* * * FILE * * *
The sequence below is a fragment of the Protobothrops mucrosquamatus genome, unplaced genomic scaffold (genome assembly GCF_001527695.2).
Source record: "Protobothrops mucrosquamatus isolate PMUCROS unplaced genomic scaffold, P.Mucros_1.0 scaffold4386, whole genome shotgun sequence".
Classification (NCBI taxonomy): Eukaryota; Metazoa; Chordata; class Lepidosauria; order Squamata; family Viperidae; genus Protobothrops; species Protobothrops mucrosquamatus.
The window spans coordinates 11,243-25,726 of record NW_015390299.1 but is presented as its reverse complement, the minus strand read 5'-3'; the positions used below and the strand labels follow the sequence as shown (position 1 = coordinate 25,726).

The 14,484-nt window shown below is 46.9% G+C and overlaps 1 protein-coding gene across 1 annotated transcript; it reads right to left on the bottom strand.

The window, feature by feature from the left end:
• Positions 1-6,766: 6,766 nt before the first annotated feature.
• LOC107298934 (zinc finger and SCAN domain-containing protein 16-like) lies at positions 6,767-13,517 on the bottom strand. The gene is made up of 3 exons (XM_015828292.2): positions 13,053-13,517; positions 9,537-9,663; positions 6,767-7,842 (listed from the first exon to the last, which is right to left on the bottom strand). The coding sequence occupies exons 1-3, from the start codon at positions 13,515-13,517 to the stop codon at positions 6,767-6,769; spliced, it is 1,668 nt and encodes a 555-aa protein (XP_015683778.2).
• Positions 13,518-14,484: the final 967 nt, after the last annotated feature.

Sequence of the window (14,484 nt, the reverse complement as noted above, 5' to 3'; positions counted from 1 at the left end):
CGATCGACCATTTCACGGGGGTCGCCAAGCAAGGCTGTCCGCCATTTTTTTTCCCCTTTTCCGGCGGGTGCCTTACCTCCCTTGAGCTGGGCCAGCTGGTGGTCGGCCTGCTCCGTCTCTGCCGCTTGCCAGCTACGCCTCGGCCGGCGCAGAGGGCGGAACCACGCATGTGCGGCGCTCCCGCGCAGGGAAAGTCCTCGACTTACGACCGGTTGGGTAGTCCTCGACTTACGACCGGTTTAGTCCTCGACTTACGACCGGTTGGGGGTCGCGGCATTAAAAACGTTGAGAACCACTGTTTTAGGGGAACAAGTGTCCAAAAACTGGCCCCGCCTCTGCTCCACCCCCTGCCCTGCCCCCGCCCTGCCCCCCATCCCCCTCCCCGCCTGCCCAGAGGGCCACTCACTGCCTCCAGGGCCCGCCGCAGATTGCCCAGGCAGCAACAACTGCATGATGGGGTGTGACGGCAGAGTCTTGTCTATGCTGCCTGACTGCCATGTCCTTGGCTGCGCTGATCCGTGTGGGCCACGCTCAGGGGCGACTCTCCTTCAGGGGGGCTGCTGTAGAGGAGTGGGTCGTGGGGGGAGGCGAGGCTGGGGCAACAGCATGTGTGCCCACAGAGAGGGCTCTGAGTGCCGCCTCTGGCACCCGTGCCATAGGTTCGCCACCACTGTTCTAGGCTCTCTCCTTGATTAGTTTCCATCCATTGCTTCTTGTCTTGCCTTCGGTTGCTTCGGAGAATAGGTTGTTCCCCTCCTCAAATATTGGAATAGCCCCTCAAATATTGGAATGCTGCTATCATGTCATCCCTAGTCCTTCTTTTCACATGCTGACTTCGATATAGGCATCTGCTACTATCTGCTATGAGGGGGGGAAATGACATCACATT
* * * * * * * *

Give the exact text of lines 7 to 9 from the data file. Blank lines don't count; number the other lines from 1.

• Positions 1-6,766: 6,766 nt before the first annotated feature.
• LOC107298934 (zinc finger and SCAN domain-containing protein 16-like) lies at positions 6,767-13,517 on the bottom strand. The gene is made up of 3 exons (XM_015828292.2): positions 13,053-13,517; positions 9,537-9,663; positions 6,767-7,842 (listed from the first exon to the last, which is right to left on the bottom strand). The coding sequence occupies exons 1-3, from the start codon at positions 13,515-13,517 to the stop codon at positions 6,767-6,769; spliced, it is 1,668 nt and encodes a 555-aa protein (XP_015683778.2).
• Positions 13,518-14,484: the final 967 nt, after the last annotated feature.